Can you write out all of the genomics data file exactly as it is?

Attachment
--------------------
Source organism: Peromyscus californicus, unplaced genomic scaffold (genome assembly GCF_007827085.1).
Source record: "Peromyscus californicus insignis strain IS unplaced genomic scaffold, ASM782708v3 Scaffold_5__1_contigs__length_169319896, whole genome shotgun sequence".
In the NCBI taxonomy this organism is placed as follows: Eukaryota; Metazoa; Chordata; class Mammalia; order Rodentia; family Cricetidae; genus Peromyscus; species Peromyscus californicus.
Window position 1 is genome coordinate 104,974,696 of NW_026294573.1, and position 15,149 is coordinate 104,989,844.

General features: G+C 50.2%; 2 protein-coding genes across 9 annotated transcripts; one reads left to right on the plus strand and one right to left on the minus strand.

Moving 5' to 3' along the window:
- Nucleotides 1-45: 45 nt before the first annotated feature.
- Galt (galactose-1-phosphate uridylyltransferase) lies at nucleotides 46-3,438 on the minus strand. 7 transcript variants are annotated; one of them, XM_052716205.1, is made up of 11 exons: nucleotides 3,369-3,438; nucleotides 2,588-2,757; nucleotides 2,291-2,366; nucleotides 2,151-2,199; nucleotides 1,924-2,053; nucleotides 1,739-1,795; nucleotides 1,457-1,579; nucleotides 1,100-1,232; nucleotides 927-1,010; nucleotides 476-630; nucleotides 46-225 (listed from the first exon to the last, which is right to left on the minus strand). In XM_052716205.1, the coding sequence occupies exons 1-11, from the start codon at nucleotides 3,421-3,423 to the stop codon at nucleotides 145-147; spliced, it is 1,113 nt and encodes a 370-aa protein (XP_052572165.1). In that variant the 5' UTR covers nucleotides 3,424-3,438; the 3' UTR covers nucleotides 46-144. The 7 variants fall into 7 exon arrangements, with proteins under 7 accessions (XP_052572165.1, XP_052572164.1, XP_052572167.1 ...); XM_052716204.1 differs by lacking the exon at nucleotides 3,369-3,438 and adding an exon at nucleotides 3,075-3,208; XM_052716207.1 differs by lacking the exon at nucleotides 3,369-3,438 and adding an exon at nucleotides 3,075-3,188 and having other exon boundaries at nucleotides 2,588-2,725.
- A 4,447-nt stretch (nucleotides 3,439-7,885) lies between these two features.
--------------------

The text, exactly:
Source organism: Peromyscus californicus, unplaced genomic scaffold (genome assembly GCF_007827085.1).
Source record: "Peromyscus californicus insignis strain IS unplaced genomic scaffold, ASM782708v3 Scaffold_5__1_contigs__length_169319896, whole genome shotgun sequence".
In the NCBI taxonomy this organism is placed as follows: Eukaryota; Metazoa; Chordata; class Mammalia; order Rodentia; family Cricetidae; genus Peromyscus; species Peromyscus californicus.
Window position 1 is genome coordinate 104,974,696 of NW_026294573.1, and position 15,149 is coordinate 104,989,844.

General features: G+C 50.2%; 2 protein-coding genes across 9 annotated transcripts; one reads left to right on the plus strand and one right to left on the minus strand.

Moving 5' to 3' along the window:
- Nucleotides 1-45: 45 nt before the first annotated feature.
- Galt (galactose-1-phosphate uridylyltransferase) lies at nucleotides 46-3,438 on the minus strand. 7 transcript variants are annotated; one of them, XM_052716205.1, is made up of 11 exons: nucleotides 3,369-3,438; nucleotides 2,588-2,757; nucleotides 2,291-2,366; nucleotides 2,151-2,199; nucleotides 1,924-2,053; nucleotides 1,739-1,795; nucleotides 1,457-1,579; nucleotides 1,100-1,232; nucleotides 927-1,010; nucleotides 476-630; nucleotides 46-225 (listed from the first exon to the last, which is right to left on the minus strand). In XM_052716205.1, the coding sequence occupies exons 1-11, from the start codon at nucleotides 3,421-3,423 to the stop codon at nucleotides 145-147; spliced, it is 1,113 nt and encodes a 370-aa protein (XP_052572165.1). In that variant the 5' UTR covers nucleotides 3,424-3,438; the 3' UTR covers nucleotides 46-144. The 7 variants fall into 7 exon arrangements, with proteins under 7 accessions (XP_052572165.1, XP_052572164.1, XP_052572167.1 ...); XM_052716204.1 differs by lacking the exon at nucleotides 3,369-3,438 and adding an exon at nucleotides 3,075-3,208; XM_052716207.1 differs by lacking the exon at nucleotides 3,369-3,438 and adding an exon at nucleotides 3,075-3,188 and having other exon boundaries at nucleotides 2,588-2,725.
- A 4,447-nt stretch (nucleotides 3,439-7,885) lies between these two features.